• During the third week (29 August to 11 September), members can discuss, share analysis, and edit/suggest the potential parameter packages, which will be presented as choices during the Snapshot signalling vote.

Snapshot signalling vote

Once members have shared their views, the R&D team will use the community’s responses to create a non-binding Snapshot signalling vote to gauge sentiment around the parameter package that should be used for the RAMM’s launch.

The Snapshot signalling vote will be held from Tuesday (12 September) until Sunday (17 September). The results of the Snapshot signalling vote will be posted on the forum on Monday (18 September).

Overview & Resources

We’ve outlined the scope of the Liquidity Parameters Discussion in the Overview post. You can refer to this post for an introduction to both Parts 1 & 2 of this discussion.

If you have questions about the Ratcheting AMM (RAMM) or you want to learn more about the RAMM itself, please see the Pre-Discussion Phase: RAMM Education Guide, Call for Questions post.

If you want to catch up on the Liquidity Parameter Discussions (Part 1), see the Liquidity Parameters Discussion (Part 1) | How much ETH liquidity do we start with? post on the forum, where you will also be able to find the results of the three Snapshot signalling votes.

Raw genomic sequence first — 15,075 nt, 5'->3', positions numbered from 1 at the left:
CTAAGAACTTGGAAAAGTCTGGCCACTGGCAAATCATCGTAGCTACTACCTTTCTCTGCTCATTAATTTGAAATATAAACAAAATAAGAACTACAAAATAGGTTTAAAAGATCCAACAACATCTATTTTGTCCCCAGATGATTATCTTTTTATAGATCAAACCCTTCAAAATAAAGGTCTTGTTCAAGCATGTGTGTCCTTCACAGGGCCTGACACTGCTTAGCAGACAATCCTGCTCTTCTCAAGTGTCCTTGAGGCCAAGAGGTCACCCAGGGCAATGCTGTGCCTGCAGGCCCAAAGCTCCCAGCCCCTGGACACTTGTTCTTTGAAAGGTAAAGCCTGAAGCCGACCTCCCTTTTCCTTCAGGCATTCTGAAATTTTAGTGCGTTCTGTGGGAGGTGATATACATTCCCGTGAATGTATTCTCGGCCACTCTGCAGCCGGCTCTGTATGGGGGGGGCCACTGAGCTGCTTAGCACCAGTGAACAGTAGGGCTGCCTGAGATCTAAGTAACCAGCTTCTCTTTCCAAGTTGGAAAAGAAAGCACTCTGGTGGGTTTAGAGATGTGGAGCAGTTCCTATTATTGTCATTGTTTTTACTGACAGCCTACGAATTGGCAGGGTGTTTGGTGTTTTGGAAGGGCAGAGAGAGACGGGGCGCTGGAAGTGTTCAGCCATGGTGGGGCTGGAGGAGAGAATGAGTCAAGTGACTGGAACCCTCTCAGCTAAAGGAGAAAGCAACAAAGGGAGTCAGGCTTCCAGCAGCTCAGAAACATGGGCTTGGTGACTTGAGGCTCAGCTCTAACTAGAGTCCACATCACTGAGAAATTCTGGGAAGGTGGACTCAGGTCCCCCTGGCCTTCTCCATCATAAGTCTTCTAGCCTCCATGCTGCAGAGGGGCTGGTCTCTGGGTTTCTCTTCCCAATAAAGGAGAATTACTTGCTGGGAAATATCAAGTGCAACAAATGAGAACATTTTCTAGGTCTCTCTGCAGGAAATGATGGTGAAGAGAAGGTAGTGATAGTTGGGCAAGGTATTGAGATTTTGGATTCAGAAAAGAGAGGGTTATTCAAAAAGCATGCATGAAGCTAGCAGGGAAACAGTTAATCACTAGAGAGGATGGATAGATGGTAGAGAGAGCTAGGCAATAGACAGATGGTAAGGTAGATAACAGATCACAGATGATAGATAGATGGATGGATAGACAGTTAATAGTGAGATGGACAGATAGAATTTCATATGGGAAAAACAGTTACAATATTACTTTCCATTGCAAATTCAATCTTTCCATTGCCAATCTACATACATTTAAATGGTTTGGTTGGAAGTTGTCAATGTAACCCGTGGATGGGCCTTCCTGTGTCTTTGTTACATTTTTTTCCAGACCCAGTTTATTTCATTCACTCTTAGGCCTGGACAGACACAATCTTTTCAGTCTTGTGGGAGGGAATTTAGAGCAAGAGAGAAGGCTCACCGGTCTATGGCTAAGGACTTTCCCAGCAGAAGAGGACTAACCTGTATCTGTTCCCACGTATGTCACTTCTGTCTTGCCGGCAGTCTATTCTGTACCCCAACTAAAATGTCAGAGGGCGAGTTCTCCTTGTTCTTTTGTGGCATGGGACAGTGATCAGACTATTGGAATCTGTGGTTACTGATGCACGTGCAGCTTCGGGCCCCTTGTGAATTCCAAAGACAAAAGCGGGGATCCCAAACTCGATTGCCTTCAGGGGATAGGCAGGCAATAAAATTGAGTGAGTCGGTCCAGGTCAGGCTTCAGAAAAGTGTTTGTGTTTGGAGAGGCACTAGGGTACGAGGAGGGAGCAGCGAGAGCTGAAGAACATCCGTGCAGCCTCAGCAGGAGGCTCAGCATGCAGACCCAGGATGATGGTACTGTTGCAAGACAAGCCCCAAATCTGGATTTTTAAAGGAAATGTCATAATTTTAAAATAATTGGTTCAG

1 Like

Is that R&D’s simulation and modeling of different potential parameters and their impacts on the RAMM still going to be shared imminently? is there any problem?

Thanks @BraveNewDefi for the overview.

Wanted to put forward a potential set of parameters that in my view would achieve the goals implied by the results of the snapshot signalling votes. Please comment, pick apart, suggest changes, come up with alternatives, etc.

Note that as the modeling developed based on the outcomes of Stage 1, I decided to just put forward one parameter package from my end.

The modeling scripts can be found here. The runs included here were done on a deterministic basis, and only include interactions with the protocol itself.

The following parameters are included in this part of the discussion as per the whitepaper and overview post.

Parameter Description
target_liq Target ETH liquidity